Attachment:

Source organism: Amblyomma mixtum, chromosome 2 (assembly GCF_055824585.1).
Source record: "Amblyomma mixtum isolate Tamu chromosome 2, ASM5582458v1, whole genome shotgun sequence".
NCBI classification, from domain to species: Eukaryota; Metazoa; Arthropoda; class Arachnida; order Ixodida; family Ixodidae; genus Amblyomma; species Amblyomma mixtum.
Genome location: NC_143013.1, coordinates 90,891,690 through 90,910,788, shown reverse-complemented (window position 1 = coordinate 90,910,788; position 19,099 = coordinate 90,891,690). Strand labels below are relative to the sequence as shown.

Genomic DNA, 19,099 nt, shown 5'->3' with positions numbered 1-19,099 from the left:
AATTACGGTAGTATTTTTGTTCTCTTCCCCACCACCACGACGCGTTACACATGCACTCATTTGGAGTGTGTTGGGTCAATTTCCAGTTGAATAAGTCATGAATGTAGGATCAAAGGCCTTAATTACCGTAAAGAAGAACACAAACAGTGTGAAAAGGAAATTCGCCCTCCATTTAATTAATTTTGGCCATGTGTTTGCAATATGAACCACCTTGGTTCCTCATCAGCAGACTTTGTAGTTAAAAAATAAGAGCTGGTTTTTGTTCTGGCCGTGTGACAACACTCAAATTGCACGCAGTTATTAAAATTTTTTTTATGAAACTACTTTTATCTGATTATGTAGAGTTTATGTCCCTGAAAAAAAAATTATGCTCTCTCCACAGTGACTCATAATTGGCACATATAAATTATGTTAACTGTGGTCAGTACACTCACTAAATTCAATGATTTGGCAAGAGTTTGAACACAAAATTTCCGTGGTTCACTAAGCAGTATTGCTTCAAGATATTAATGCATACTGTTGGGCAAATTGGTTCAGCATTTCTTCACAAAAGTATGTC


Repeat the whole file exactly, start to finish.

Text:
Source organism: Amblyomma mixtum, chromosome 2 (assembly GCF_055824585.1).
Source record: "Amblyomma mixtum isolate Tamu chromosome 2, ASM5582458v1, whole genome shotgun sequence".
NCBI classification, from domain to species: Eukaryota; Metazoa; Arthropoda; class Arachnida; order Ixodida; family Ixodidae; genus Amblyomma; species Amblyomma mixtum.
Genome location: NC_143013.1, coordinates 90,891,690 through 90,910,788, shown reverse-complemented (window position 1 = coordinate 90,910,788; position 19,099 = coordinate 90,891,690). Strand labels below are relative to the sequence as shown.

Genomic DNA, 19,099 nt, shown 5'->3' with positions numbered 1-19,099 from the left:
AATTACGGTAGTATTTTTGTTCTCTTCCCCACCACCACGACGCGTTACACATGCACTCATTTGGAGTGTGTTGGGTCAATTTCCAGTTGAATAAGTCATGAATGTAGGATCAAAGGCCTTAATTACCGTAAAGAAGAACACAAACAGTGTGAAAAGGAAATTCGCCCTCCATTTAATTAATTTTGGCCATGTGTTTGCAATATGAACCACCTTGGTTCCTCATCAGCAGACTTTGTAGTTAAAAAATAAGAGCTGGTTTTTGTTCTGGCCGTGTGACAACACTCAAATTGCACGCAGTTATTAAAATTTTTTTTATGAAACTACTTTTATCTGATTATGTAGAGTTTATGTCCCTGAAAAAAAAATTATGCTCTCTCCACAGTGACTCATAATTGGCACATATAAATTATGTTAACTGTGGTCAGTACACTCACTAAATTCAATGATTTGGCAAGAGTTTGAACACAAAATTTCCGTGGTTCACTAAGCAGTATTGCTTCAAGATATTAATGCATACTGTTGGGCAAATTGGTTCAGCATTTCTTCACAAAAGTATGTC